DR. JESSICA NOUHAVANDI: There's a couple of reasons why people are paying so much at the counter when they do use their insurance. And one of the reasons is that the truth is that most people in our country are under-insured meaning they have high deductible health plans that have a high out of pocket amounts that they have to meet. And you have people sitting behind the desk, in offices run by PBMs, which are pharmacy benefit managers, who are the ones that are deciding what's on your formulary and what is it. And a formulary is a list of drugs, and it has tiers and it basically says what kind of drugs your insurance will cover and what they won't. And usually they tier it out, depending on the type of drugs. And oftentimes, brand name drugs aren't covered on people's formularies. And if they are, they're top tier, meaning the highest tier copay. A lot of times what we're seeing at a traditional pharmacy counter that accepts insurance is that either the copay’s too high or they're not covered and they have to go through a prior authorization phase, meaning the doctor has to call the insurance and say, “yes, this is what I want my patients to take.” And it often takes a lot of time for it to go through. And even then, the copay is still high if they do decide that they're going to cover it.

And so oftentimes pharmacies will carry generic manufacturers that provide them the greatest profit or reimbursement from the insurance company or PBM. And so, with brand name drugs, unfortunately, pharmacies often don't make any money at all. And so, they don't carry many of them, or they just lose out on a lot of patients for that.

So, that’s kind of what happens from a pharmacy side. Their hands are a little bit tied when it comes to what they can carry to continue to have a profitable business. But at the end of the day, traditional pharmacy that takes insurance is a business after all as well.

MARY SHOMON: Copays can also change, month to month, as Dr. Jessica explains.

DR. JESSICA NOUHAVANDI: One of the things that we keep seeing is the copays fluctuate, right? In a traditional pharmacy where they take insurance, we see the copays fluctuate from month to month. So oftentimes people who are on a fixed income are unable to predict what their costs of their medication will be.

MARY SHOMON: You may have heard about grocery chains and retailers and pharmacy chains who offer very low copays for selected generic drugs, including generic levothyroxine. But, as Chris DiLascia explains, there is a downside.

CHRIS DILASCIA: The $4 copays that you see out there are generally from places like Walmart, where they've decided that they're going to offer these medications to patients for a $4 cash price. And what drives that in many cases for these stores is getting the patient into the store, because they know if the patient buys their pharmaceuticals there for four bucks, they're going to spend another $13 to $50 there on other items while they're in store.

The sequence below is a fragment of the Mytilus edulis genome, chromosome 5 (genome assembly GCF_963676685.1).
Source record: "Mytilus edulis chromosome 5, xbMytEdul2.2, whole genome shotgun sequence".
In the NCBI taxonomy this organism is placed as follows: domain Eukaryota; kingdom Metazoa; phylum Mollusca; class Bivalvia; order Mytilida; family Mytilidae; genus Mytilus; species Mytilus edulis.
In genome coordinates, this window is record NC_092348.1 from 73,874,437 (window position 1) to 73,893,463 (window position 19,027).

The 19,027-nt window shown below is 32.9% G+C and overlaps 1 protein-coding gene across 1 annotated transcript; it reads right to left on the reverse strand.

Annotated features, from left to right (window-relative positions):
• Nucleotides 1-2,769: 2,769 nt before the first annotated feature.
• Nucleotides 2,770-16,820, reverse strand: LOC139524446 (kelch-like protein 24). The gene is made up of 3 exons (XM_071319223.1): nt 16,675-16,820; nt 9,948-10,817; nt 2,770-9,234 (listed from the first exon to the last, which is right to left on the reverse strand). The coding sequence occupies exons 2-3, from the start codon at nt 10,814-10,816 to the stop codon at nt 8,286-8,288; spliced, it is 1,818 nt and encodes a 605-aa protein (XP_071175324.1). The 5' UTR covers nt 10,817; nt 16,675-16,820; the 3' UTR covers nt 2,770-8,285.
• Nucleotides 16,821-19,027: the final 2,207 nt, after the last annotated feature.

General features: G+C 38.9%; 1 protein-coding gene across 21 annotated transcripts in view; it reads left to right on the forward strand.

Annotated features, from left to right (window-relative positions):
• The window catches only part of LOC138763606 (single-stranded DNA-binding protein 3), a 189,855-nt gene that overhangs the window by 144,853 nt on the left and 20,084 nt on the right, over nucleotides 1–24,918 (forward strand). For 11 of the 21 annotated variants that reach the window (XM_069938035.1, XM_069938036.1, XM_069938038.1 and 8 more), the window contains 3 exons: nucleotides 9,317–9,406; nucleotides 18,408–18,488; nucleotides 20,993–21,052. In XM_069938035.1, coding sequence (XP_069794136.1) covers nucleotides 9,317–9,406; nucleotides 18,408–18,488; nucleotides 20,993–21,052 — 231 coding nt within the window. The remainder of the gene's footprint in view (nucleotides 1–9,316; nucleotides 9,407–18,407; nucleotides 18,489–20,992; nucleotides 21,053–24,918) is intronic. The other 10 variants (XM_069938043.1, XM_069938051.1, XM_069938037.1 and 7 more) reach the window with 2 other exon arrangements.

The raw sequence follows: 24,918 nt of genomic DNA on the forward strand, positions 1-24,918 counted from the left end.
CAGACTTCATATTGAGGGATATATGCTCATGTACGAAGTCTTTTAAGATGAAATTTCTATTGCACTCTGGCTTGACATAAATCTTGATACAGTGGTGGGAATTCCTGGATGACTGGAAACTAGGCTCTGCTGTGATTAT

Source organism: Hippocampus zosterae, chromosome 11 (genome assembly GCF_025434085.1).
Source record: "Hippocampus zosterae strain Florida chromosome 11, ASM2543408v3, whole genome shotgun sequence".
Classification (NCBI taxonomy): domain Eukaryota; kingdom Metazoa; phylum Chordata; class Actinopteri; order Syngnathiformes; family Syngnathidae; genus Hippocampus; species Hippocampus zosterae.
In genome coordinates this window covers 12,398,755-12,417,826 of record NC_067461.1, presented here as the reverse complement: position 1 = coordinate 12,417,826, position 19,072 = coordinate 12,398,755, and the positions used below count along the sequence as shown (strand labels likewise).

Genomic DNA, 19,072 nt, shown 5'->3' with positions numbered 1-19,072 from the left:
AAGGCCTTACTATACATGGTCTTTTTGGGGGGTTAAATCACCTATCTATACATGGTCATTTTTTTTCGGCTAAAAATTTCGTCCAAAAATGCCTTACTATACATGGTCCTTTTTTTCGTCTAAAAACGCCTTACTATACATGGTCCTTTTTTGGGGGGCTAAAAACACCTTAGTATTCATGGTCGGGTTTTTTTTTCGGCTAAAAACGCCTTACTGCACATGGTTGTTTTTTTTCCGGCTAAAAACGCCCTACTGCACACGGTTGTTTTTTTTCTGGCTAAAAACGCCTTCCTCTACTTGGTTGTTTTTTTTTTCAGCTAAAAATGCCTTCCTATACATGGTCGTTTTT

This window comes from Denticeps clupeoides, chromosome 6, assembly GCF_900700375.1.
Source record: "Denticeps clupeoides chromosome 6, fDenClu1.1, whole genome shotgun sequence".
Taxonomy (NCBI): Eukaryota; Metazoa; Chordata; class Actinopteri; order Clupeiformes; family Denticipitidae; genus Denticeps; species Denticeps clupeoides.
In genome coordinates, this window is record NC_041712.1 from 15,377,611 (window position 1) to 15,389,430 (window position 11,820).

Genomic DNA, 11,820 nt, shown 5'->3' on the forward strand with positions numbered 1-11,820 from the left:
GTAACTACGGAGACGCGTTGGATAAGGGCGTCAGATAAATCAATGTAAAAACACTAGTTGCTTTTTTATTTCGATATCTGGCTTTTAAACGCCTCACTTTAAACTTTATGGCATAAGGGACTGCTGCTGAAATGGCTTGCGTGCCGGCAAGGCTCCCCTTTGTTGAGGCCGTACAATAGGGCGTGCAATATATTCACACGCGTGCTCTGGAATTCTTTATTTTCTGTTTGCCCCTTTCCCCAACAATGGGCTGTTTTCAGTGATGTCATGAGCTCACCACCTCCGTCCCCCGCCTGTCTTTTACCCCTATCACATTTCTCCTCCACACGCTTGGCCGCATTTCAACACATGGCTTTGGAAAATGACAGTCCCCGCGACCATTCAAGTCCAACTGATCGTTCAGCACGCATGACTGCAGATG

So they can offer that sort of as a loss leader. You have to make a determination as a patient, whether the trade-off on price is something that is worth it, from a clinical standpoint.

MARY SHOMON: So, as Chris explained, you may be able to pay only a few dollars a month for a generic levothyroxine. But, if you can’t specify the brand or generic that works best for you, your treatment may not be as effective.

Direct Enrollment Price

MARY SHOMON: A second category of drug prices are the “direct enrollment” prices. The three highest-priced thyroid hormone replacement drugs—Synthroid, Tirosint capsules, and Tirosint-SOL solution—have these “Direct” programs available. You fill your prescription with a designated mail order pharmacy that sources medication directly from the manufacturer, then the pharmacy sends it directly to you, bypassing wholesalers, pharmacy benefit managers, and other middlemen who add to the costs.

You’ll find links to these direct enrollment programs in the show notes and at the website.

These direct enrollment programs help you get the best possible insurance copay price, usually around $25 a prescription for Synthroid, Tirosint, or Tirosint-SOL. And, if you don’t have insurance, you have a high deductible, or your insurance won’t cover these brands, you can pay a low cash price. Tirosint, for example, is $50 a month, or $40 a month for a 3-month supply.

TPS is a designated pharmacy for the Tirosint Direct Program, and Chris DiLascia explains how it all works: